Sunday, January 30, 2011

The Last Picture Show

I've slipped behind in the BPC due to a fierce affliction of the flu, but even this phlegm-rattling cough and these feverish aches cannot stop me from making at least a little bit of progress. Friday night I went out to the movies with one of my friends, and we saw not just one but two movies before going home. I felt so sick that I thought, by the time movie #2 came around, I was entering the last picture show I'd ever attend, and that death would soon be claiming me. Somehow, though, I made it through alive. The first film of Friday evening was The King's Speech, a nominee for 2010 that I had yet to see, and the second film was 127 Hours (it might have been my third time seeing it in theaters, but I still cried like a baby and left just as spell-bound as I did the first time). In an attempt to prevent myself from falling too behind, I managed to fit a viewing of Slumdog Millionaire(2008) in on Saturday afternoon.

The King's Speech consensus:
Somewhat overrated. Sure, it was good. Uplifting, funny, gripping at times. A charming movie, in itself, but comparatively speaking it isn't all that fantastic and shouldn't take the cake in February. Held next to jaw-droppers like Black Swan, Inception, and my very favorite, 127 Hours, this one pales considerably and fails to take hold in our heads and hearts. And while Collin Firth gives a commendable performance, he's no James Franco (I hope the Academy doesn't snub Franco like the Hollywood Foreign Press Association did at the Globes).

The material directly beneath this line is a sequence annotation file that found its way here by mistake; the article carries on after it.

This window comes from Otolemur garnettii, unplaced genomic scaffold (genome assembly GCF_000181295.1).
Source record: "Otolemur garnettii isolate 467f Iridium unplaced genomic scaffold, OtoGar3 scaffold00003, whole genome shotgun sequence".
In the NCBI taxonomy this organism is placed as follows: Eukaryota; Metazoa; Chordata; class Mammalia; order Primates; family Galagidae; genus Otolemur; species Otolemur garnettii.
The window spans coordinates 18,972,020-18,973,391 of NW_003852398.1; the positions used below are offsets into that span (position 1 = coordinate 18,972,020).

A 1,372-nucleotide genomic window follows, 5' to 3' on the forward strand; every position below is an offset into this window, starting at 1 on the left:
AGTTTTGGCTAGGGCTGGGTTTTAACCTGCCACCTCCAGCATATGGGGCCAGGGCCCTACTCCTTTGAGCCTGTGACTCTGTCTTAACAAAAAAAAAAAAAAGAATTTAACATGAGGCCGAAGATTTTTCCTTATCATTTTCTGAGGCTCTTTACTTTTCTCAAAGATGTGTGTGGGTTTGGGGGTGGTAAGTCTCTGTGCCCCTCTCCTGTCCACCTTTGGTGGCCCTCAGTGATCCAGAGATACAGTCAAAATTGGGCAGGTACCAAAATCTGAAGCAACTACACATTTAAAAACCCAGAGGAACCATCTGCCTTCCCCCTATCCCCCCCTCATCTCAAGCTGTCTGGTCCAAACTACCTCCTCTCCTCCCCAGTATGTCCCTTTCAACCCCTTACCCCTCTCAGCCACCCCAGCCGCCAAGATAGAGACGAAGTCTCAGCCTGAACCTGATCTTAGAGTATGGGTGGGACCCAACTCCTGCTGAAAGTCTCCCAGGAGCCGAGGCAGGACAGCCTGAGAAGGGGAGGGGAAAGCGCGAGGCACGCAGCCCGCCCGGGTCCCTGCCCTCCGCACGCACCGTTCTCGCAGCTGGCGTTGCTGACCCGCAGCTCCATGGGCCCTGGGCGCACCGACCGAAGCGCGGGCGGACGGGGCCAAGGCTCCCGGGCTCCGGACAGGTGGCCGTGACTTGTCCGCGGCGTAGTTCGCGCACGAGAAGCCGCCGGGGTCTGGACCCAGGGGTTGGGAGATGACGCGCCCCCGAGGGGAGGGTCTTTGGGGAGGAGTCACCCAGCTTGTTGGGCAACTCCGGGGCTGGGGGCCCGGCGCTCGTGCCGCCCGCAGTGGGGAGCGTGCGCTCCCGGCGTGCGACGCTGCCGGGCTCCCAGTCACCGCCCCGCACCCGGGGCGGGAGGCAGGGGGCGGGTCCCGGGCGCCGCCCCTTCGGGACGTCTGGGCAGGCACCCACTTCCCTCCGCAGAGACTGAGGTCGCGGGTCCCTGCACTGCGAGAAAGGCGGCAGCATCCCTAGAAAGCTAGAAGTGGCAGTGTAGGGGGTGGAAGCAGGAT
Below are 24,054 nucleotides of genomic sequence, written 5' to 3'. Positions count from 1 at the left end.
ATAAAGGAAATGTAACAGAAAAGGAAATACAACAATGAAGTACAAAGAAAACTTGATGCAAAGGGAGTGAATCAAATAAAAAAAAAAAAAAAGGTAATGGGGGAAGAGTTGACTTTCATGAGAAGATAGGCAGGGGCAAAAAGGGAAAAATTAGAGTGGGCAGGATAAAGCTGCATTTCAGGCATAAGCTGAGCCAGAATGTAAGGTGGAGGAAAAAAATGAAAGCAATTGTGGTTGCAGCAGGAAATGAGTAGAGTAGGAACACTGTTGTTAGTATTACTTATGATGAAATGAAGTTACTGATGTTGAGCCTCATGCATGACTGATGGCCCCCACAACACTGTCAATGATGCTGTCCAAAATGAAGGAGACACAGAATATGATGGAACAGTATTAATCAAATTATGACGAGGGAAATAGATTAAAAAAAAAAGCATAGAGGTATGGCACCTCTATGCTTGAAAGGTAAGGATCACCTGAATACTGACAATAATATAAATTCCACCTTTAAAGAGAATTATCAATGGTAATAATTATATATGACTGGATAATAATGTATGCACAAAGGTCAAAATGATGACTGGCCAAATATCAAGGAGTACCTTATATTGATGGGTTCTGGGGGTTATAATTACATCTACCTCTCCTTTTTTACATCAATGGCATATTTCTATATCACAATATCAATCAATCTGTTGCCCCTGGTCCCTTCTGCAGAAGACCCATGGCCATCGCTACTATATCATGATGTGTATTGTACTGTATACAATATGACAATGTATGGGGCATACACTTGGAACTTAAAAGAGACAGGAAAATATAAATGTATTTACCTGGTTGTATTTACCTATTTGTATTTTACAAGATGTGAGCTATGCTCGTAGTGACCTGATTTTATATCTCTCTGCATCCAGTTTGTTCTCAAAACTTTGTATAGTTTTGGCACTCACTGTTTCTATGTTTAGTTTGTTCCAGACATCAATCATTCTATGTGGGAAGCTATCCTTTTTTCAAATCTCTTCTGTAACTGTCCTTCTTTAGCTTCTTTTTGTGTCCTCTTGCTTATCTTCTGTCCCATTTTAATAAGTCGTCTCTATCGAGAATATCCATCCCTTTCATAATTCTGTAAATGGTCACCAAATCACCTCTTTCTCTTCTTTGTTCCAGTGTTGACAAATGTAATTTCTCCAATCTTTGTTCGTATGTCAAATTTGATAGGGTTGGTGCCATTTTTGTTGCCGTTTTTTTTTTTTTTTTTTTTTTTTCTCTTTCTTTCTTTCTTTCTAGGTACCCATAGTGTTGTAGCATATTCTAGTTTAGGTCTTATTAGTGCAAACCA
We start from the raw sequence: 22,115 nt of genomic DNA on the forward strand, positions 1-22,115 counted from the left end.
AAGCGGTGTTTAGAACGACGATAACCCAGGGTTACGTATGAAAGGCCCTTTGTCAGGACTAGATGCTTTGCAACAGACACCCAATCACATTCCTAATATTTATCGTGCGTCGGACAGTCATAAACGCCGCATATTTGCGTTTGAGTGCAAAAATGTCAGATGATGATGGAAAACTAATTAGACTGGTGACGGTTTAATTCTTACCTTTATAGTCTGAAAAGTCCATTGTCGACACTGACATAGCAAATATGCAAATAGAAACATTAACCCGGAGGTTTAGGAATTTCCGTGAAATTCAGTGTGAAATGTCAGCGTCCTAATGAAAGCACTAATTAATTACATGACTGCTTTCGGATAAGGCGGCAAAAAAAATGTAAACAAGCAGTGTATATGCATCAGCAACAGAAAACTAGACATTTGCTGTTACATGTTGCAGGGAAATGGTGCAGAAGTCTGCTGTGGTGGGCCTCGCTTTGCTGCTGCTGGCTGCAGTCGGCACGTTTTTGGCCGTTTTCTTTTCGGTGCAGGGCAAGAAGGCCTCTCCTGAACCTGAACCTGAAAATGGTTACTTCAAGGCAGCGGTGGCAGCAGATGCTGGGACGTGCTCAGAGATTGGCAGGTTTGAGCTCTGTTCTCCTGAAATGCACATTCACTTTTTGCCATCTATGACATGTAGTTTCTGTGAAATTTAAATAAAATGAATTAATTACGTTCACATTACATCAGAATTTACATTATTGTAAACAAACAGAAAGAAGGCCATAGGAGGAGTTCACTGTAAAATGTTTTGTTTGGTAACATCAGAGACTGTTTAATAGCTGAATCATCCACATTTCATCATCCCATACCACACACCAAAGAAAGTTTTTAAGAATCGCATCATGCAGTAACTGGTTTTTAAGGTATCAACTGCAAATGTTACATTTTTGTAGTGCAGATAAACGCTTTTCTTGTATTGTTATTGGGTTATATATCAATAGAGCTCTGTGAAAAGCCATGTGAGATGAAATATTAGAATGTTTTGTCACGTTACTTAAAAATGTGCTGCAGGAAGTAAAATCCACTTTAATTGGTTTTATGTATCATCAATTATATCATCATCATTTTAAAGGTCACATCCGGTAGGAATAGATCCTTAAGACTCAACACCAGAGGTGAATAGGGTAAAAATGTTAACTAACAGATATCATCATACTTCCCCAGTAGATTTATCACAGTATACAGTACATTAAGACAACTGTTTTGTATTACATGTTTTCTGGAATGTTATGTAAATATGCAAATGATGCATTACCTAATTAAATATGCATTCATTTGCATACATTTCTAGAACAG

Slumdog Millionaire consensus:
Incredible. A powerful, heart-wrenching, exhilarating celebration of the irrepressible human spirit. Such a tragic picture of his past is painted that we hope for Jamal Malik(Dev Patel)'s success so desperately that when his triumphant moment finally arrives, we're practically leaping out of our seats with him. Danny Boyle is rapidly becoming my favorite director (I can't stop talking about his latest uplifter), as this film instantly jumped up into the ranks of my most favorite movies.

I've noticed that I've practically been writing books for each post, so in an effort to be more concise, I'll end the rambling here tonight. I'm not sure which movie I'll watch before I go to bed tonight (I can't afford to skip another night!) but I'm sure I'll have a lot to say about it tomorrow.

Tuesday, January 25, 2011

The Long Voyage Home

Now I'm not usually one to brag, but I'm about to throw a little bit of unabashed boasting your way: I'm ten for ten. That's right, the predictions I made last week (see "Great Expectations" if you need a little refresher)for this year's Best Picture nominations were all correct...if anyone doubted my cinematic genius before this moment, they can now rest assured in knowing that, when it comes to motion pictures, I'm basically omniscient.